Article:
The annual report of the Infrastructure and Projects Authority, which is part of the Cabinet Office, has rated HS2 was amber/red for a fifth consecutive year. It is unlikely that the reasons for this rating will be released as Government have stated in the past that such disclosures would not in the public interest. HS2 is the only major project in the Government portfolio to have been rated as amber/red every year for five years running, with the IPA (and its’ predecessor the MPA) defining ‘amber/red’ as:
“Successful delivery of the project is in doubt, with major risks or issues apparent in a number of key areas. Urgent action is needed to address these problems and/or assess whether resolution is feasible.”
The IPA report will almost certainly join the previous reports from the MPA, along with the special report on HS2 compiled by head of the civil service Sir Jeremy Heywood last year, and ‘review point one’ which HS2 Ltd failed, in not being published. In 2014, HS2 Ltd Chairman Sir David Higgins admitted that a report from the MPA had contained “75 different complex questions that we have been asked to address” but the details of those ‘complex questions’ has never been made public.
In previous years such reports have not been published to the public, or even made available to MPs and Lords when they have had to vote on the scheme. Previous requests under the Freedom of Information Act have been refused, with HS2 Ltd, the Cabinet Office and the Department for Transport stating that releasing such information is “Not in the public interests”.
The Department for Transport responded to the assessment by saying it:
“Reflects the overall complexity of the project and should be seen in the light of the very significant progress made recently on all phases of the programme, as set out below. HS2 is in excellent shape and substantial progress has been made in all areas of the programme this year.”
However Crossrail, which Ministers have been keen to compare HS2 with in terms of complexity and deliverability, has consistently been rated as ‘amber/green’, the second best of the five possible ratings, every year for the last five years, during which HS2 has been rated as ‘amber/red’ which is the second worst rating. It is also of note that Midland Mainline electrification, which was cancelled this week, was rated better than HS2 at ‘amber’, meaning that Successful delivery appears feasible, problems appear resolvable, and these should not cause problems with costs or the scheduling.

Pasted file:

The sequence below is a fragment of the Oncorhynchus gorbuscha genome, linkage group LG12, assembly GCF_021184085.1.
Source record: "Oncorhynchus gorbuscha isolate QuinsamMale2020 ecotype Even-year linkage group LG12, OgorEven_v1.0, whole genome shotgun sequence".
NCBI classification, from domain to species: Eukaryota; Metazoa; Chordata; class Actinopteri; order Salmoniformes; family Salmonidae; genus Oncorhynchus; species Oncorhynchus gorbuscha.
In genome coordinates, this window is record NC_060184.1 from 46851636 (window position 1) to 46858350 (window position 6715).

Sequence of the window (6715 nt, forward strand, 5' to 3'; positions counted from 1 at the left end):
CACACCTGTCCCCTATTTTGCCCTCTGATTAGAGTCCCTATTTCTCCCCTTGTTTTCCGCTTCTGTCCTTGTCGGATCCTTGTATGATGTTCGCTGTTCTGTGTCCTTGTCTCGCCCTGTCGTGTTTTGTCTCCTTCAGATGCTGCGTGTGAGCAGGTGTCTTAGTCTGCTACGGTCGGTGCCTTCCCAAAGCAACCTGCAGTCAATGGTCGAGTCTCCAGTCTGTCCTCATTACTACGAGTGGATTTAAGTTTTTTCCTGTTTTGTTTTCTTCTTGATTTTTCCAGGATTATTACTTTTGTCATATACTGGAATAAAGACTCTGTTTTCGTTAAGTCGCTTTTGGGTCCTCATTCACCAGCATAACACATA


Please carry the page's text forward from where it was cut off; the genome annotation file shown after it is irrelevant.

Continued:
Joe Rukin, Stop HS2 Campaign Manager responded;
“For five years straight the Governments’ own project watchdog has said rated the chances of getting HS2 right as ‘in doubt with major risks’, and it that might not even be possible to fix all the problems. But while HS2 gets is rated amber/red yet again, all the signals for blowing billions of pounds on this white elephant while far more worthy projects get binned are green.”
“It is simply bonkers that HS2 has been forever rated by Government experts as a disaster waiting to happen, yet Government prioritises it above everything else. But then again, the CEOs of some of the firms that got billion pound contracts this week give donations to the Conservative Party, and that is what really matters, not whether this is a project that the country really needs, but whether you mates can rake in gigantic profits at the taxpayers’ expense. If everything works out right and HS2 comes in massively over budget, which it probably will as it has always been rated by government as a disaster waiting to happen, there might be bigger party donations next time, who knows?”
Penny Gaines, chair of Stop HS2 added;
“In the last week before the Parliamentary recess, HS2 contracts were issued for £6.6 billion, and yet rail electrification elsewhere was cancelled. We’ve also seen that HS2 staff have been given unauthorised redundancy payments, and HS2 gets yet another amber/red warning. It seems that HS2 is an untouchable grand project, whereas other smaller schemes that would benefit people across the country are ditched.
“When David Cameron and George Osbourne were in charge, people thought they had a blind spot when it came to the HS2 flaws. It seems surprising that Theresa May and Philip Hammond aren’t willing to take a clear sighted look at it.”